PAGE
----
I prefer medians to averages because a median splits a set in a good half and a bad half. A capital-weighted average is skewed by extreme values and the largest companies. My metrics are designed for stock-picking rather than index investing.

Value and Quality Scores

I calculate historical baselines for all metrics. They are noted respectively EYh, SYh, FYh, ROEh, GMh, and they are calculated as the averages on a look-back period of 11 years. For example, the value of EYh for packaging in the table below is the 11-year average of the median Earnings Yield in packaging companies.

The Value Score ("VS") is defined as the average difference in % between the three valuation ratios (EY, SY, FY) and their baselines (EYh, SYh, FYh). The same way, the Quality Score ("QS") is the average difference between the two quality ratios (ROE, GM) and their baselines (ROEh, GMh).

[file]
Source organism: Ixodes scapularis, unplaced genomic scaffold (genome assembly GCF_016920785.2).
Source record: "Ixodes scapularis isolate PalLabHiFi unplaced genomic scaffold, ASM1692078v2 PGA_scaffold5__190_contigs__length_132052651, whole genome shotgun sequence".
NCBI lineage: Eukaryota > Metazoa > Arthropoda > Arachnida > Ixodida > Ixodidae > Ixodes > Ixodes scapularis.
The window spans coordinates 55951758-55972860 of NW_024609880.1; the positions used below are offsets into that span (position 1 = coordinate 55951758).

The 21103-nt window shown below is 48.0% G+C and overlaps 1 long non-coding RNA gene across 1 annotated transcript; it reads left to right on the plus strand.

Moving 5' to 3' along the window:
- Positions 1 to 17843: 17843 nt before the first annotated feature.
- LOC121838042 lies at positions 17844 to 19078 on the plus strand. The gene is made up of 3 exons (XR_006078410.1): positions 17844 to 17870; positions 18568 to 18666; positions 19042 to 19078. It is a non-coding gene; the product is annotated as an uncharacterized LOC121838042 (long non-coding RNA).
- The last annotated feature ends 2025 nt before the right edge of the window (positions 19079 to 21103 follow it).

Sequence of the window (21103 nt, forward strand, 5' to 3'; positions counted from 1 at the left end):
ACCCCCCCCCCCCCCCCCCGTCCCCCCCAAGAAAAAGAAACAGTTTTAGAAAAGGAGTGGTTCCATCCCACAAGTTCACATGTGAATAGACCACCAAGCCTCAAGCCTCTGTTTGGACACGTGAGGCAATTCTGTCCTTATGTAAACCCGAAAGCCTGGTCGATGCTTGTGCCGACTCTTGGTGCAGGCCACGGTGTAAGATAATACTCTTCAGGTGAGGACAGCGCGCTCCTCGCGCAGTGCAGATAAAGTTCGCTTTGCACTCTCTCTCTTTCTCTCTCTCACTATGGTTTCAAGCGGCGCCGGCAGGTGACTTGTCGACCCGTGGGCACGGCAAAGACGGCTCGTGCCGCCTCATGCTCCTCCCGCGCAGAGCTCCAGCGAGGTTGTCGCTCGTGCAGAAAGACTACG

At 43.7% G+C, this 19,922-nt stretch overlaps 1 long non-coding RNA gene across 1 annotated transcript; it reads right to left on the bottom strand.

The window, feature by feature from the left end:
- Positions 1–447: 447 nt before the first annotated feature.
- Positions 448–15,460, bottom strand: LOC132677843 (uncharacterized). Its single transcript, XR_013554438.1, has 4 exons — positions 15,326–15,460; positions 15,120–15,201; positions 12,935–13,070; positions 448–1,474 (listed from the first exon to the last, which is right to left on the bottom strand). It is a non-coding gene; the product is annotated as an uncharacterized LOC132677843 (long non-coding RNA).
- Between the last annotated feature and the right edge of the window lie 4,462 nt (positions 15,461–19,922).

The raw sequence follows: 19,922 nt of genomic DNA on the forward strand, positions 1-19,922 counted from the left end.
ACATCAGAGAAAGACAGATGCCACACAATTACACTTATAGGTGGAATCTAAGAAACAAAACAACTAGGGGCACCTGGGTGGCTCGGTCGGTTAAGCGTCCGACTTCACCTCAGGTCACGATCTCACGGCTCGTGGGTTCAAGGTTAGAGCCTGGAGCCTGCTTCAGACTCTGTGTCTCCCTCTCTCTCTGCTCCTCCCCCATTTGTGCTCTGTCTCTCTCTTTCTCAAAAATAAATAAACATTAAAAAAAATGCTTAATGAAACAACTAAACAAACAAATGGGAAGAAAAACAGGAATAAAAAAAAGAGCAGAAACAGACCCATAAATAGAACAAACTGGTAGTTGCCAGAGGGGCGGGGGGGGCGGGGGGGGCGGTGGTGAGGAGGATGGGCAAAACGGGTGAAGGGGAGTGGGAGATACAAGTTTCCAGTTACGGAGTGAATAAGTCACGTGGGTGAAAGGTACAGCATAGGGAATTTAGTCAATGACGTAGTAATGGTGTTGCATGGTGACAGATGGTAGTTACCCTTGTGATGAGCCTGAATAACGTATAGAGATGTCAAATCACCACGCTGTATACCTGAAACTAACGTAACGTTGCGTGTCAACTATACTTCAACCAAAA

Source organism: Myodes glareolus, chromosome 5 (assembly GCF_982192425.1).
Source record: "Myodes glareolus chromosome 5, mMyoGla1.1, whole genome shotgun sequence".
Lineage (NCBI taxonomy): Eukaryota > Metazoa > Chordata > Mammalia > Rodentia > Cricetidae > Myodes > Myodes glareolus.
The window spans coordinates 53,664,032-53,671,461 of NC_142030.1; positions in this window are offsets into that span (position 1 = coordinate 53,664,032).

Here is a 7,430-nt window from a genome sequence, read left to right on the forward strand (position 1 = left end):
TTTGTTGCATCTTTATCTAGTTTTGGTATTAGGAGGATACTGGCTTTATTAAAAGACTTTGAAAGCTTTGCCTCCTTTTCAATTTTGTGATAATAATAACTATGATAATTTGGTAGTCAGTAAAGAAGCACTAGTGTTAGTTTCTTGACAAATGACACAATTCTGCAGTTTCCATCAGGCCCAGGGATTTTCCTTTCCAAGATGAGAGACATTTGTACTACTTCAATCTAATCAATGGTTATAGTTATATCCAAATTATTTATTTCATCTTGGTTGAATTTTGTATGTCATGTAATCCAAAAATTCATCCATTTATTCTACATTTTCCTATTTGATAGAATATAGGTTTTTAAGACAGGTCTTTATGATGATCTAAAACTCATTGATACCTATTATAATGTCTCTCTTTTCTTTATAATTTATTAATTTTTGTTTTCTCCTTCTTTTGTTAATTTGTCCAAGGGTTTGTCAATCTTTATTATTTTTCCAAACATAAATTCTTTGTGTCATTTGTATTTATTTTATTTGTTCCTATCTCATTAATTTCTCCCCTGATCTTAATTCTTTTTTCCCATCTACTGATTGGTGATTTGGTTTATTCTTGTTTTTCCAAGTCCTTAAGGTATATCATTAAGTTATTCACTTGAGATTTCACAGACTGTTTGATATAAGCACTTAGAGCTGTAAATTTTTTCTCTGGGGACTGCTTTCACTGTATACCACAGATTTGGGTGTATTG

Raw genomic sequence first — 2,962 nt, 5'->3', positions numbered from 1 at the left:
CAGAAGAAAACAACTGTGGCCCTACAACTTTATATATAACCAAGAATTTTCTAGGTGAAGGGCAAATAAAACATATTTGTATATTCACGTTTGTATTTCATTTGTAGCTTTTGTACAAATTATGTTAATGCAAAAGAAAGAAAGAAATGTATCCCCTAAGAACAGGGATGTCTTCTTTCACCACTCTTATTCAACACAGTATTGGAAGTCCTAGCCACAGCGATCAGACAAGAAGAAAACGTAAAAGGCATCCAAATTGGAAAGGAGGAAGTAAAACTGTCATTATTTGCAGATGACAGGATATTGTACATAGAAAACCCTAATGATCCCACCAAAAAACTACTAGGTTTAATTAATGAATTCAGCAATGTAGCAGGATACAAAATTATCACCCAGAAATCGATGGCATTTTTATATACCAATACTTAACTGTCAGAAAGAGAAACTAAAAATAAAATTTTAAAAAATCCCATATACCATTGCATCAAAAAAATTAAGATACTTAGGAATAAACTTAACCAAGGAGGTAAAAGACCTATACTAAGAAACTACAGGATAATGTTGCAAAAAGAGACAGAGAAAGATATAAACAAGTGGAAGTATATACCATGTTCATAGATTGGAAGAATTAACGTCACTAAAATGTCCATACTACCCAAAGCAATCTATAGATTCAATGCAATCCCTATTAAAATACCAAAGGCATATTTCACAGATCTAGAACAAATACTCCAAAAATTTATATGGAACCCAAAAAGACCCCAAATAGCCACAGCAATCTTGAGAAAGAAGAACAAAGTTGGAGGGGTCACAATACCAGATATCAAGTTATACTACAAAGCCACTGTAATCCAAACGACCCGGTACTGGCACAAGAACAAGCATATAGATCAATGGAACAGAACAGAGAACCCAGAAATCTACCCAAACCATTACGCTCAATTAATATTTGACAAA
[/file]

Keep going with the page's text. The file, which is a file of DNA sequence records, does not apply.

The scores are in percentage points. VS may be interpreted as the percentage of undervaluation or overvaluation relative to the baseline (positive is good, negative is bad). This interpretation must be taken with caution: the baseline is an arbitrary reference, not a supposed fair value. The formula assumes that the three valuation metrics are of equal importance.

Current data

The next table shows the metrics and scores as of last week's closing. Columns stand for all the data named and defined above.

VS

QS

EY

SY

FY

ROE

GM

EYh

SYh

FYh

ROEh

GMh

RetM

RetY

Chemicals

4.83

-5.62

0.0485

0.4657

0.0230

17.08

39.96

0.0438

0.4607

0.0224

17.94

42.70

-10.68%

-11.35%

Constr. Materials

39.35

49.74

0.0568

1.0479

0.0320

19.13

29.51